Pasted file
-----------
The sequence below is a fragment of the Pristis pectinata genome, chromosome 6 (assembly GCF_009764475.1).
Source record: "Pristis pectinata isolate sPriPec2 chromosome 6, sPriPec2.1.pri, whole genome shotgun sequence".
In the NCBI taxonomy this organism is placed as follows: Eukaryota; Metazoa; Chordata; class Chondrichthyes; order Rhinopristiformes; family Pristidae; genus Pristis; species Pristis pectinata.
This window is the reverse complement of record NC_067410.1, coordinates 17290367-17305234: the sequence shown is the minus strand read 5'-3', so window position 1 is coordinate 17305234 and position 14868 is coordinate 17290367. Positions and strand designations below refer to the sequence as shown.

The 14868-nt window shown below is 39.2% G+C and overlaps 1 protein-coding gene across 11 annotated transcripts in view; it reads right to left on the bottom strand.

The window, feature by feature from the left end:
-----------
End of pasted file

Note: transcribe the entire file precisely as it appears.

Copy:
The sequence below is a fragment of the Pristis pectinata genome, chromosome 6 (assembly GCF_009764475.1).
Source record: "Pristis pectinata isolate sPriPec2 chromosome 6, sPriPec2.1.pri, whole genome shotgun sequence".
In the NCBI taxonomy this organism is placed as follows: Eukaryota; Metazoa; Chordata; class Chondrichthyes; order Rhinopristiformes; family Pristidae; genus Pristis; species Pristis pectinata.
This window is the reverse complement of record NC_067410.1, coordinates 17290367-17305234: the sequence shown is the minus strand read 5'-3', so window position 1 is coordinate 17305234 and position 14868 is coordinate 17290367. Positions and strand designations below refer to the sequence as shown.

The 14868-nt window shown below is 39.2% G+C and overlaps 1 protein-coding gene across 11 annotated transcripts in view; it reads right to left on the bottom strand.

The window, feature by feature from the left end: